Fishing the Flows
The Bighorn River is a tailwater fishery that is shaped by the water releases from the Yellowtail and Afterbay dams. Flows in the
Bighorn River during any given year can range from 2,000 cfs to 12,000+ cfs. The amount of water being released from the dam is important to Bighorn River fly fishers for several reasons. The flow of the river affects where trout will lie in the river, what insects they have to feed on and it sometimes dictates what techniques an angler can use to catch them. Below I will give a general overview of conditions at each flow stage and how each flow affects an anglers fishing.
2,000 – 4,500 cfs This is what most anglers consider our standard flows for the river. We typically see these flows from July – April. At this river flow the Bighorn is at its most enjoyable to fish. Anglers are able to both float and wade the river with ease and comfort. Also, every technique including dry flies, nymphs and streamers fish well during this flow stage. The fish utilize the entire river channel to hold and anglers are able to present a fly just about anywhere successfully.
4,500 -7,500 cfs At these river flows the river is typically in transition and either on the way up or down as runoff is occurring. We typically see flows in this range during May, June and early July. During this flow stage nymph fishing is typically the most productive for anglers, but dry flies are not out of the question. The one thing we typically don’t like to see is large, quick jumps in the water during this time. Small calculated bumps if you will, are best for the fishing. The river at this flow stage is still wadeable, becoming more challenging as we reach the 7,000 cfs mark. You can wade around islands, in side channels or well defined inside bends. The fishing is still very good at this time.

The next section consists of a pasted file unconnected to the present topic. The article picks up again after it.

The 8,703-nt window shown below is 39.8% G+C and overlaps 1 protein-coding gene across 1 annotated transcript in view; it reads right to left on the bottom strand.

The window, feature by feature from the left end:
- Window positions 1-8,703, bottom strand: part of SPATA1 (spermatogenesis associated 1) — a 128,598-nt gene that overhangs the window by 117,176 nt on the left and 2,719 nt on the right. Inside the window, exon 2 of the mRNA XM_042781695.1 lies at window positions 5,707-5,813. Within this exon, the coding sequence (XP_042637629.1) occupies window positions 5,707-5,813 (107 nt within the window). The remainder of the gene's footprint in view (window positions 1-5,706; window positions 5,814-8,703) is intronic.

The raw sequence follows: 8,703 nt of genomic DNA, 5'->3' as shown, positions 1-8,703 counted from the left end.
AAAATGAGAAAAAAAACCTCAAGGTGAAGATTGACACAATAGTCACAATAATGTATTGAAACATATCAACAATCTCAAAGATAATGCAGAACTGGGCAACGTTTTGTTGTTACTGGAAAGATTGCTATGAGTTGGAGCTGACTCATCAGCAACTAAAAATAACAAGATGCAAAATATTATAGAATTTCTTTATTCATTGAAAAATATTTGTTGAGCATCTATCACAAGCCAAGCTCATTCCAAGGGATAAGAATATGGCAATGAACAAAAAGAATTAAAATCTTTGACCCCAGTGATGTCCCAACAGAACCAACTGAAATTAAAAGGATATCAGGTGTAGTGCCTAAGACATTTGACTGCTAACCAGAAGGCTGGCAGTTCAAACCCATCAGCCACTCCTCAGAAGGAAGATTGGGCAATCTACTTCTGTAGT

7,500 – 12,000 cfs This last flow stage is about the largest flows we see on the river and occur during high water years. These flows typically occur in June. At this point nymph fishing from the boat is your best and just about only option. Wade fishing for the most part is out of the question and inexperienced rowers may want to think twice about launching a boat. While flows are huge at this time, the fishing will remain consistent with long leaders, extra weight and double nymph rigs. Another factor at this time is that once the water releases go over 7,500 cfs, water begins to be release over the top of the dam rather than the bottom. This brings the water temperature up in the river, which does two things: It jump starts our summer hatches of PMD’s and Yellow Sallies, which typically hatch when the water is in the mid 50’s and the raised water temp’s triggers the growth of aquatic vegetation in the river.
Yellowtail Dam is what creates the amazing fishery that is the Bighorn River, regardless of flow levels anglers can enjoy plenty of success on the river. Embrace the challenges and fishing conditions that are associated with each flow stage, and match your angling techniques accordingly.
This post was written by Bighornangler